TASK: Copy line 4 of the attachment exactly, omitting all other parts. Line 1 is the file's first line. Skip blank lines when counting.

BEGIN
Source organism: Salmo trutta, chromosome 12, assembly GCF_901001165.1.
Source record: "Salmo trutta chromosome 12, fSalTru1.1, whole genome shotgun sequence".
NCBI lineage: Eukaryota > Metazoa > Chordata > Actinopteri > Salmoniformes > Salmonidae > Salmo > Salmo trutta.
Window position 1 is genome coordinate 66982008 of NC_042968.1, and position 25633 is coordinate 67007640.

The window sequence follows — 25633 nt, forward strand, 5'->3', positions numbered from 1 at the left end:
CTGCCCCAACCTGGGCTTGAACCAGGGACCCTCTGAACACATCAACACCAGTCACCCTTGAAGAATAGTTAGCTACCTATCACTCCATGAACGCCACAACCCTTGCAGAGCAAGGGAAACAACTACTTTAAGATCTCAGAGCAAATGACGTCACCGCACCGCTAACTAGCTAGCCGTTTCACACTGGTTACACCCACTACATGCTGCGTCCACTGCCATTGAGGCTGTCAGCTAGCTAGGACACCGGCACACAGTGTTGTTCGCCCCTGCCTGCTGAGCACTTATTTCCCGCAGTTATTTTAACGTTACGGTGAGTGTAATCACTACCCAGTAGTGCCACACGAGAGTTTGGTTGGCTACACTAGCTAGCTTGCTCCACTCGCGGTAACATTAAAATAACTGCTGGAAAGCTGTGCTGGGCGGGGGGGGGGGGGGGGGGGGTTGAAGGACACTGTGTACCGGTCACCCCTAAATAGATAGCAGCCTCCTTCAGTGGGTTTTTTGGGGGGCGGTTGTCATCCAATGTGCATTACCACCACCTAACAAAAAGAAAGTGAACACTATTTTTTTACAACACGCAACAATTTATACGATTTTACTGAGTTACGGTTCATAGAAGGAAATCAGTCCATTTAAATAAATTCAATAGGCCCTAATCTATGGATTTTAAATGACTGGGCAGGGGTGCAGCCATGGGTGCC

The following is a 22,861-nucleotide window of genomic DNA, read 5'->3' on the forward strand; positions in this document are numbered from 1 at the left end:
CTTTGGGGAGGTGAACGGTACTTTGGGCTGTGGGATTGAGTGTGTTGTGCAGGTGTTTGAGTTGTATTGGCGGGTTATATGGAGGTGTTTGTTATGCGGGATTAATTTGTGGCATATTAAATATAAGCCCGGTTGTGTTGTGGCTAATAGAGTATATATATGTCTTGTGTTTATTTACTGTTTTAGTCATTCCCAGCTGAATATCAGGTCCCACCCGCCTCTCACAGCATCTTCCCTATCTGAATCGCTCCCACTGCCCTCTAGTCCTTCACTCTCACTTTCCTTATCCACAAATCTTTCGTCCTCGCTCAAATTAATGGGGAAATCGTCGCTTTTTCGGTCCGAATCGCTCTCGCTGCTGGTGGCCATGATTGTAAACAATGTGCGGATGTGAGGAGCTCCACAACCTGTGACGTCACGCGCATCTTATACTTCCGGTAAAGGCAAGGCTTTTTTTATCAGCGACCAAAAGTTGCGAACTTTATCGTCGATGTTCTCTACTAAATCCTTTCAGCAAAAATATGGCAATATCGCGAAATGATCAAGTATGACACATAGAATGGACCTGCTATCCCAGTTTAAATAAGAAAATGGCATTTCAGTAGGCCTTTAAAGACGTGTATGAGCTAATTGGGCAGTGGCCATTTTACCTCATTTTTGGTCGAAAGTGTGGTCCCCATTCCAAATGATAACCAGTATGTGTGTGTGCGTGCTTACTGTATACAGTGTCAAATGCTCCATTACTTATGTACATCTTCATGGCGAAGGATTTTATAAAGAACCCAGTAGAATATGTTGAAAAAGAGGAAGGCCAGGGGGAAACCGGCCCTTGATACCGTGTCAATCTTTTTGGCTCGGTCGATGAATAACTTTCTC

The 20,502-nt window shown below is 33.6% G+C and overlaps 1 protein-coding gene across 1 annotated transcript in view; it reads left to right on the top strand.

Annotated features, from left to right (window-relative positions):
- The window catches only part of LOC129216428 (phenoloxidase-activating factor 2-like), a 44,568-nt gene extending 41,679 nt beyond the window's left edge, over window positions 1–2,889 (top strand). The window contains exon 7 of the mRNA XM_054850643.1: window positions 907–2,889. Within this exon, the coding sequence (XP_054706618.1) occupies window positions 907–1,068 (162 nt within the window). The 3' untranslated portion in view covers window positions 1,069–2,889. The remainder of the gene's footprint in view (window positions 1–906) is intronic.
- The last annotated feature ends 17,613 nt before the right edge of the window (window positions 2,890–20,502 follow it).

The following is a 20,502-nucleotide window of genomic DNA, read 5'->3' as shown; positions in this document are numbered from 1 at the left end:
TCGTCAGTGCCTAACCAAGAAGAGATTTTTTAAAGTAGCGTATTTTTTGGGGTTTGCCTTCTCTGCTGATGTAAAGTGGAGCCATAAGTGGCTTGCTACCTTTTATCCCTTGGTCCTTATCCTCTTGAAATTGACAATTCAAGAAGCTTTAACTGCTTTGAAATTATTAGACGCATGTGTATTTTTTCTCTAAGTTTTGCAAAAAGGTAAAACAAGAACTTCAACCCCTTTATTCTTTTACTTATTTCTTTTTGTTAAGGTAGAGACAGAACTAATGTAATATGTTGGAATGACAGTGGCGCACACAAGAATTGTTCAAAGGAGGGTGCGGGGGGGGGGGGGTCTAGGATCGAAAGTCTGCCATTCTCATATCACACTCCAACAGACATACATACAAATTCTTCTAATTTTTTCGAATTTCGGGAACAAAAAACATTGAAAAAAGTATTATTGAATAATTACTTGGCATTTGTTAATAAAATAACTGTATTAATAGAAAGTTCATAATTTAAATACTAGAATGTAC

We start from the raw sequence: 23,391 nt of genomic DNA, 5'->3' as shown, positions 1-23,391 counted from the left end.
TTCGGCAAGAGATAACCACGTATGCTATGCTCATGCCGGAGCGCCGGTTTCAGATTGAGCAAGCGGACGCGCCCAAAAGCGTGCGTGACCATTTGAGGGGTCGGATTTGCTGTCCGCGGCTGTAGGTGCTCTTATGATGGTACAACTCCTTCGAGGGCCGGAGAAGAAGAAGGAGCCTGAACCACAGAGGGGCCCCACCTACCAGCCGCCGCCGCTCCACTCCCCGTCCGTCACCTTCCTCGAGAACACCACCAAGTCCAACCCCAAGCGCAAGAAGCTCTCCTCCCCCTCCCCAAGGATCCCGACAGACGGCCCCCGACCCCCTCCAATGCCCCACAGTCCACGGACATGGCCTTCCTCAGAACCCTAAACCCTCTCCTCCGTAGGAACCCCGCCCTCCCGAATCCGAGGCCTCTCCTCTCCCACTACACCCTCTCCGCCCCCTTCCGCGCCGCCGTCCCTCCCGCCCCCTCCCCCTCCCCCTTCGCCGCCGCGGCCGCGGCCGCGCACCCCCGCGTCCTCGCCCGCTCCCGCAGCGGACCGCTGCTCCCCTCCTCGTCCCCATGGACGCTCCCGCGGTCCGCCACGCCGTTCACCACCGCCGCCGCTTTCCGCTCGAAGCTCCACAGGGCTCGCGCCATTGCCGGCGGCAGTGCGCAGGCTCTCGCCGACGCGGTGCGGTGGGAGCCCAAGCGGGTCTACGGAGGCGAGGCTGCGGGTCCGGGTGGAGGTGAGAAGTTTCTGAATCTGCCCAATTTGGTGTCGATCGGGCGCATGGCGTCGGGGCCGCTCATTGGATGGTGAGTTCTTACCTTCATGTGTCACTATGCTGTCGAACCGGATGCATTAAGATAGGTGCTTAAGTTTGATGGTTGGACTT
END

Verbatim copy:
Window position 1 is genome coordinate 66982008 of NC_042968.1, and position 25633 is coordinate 67007640.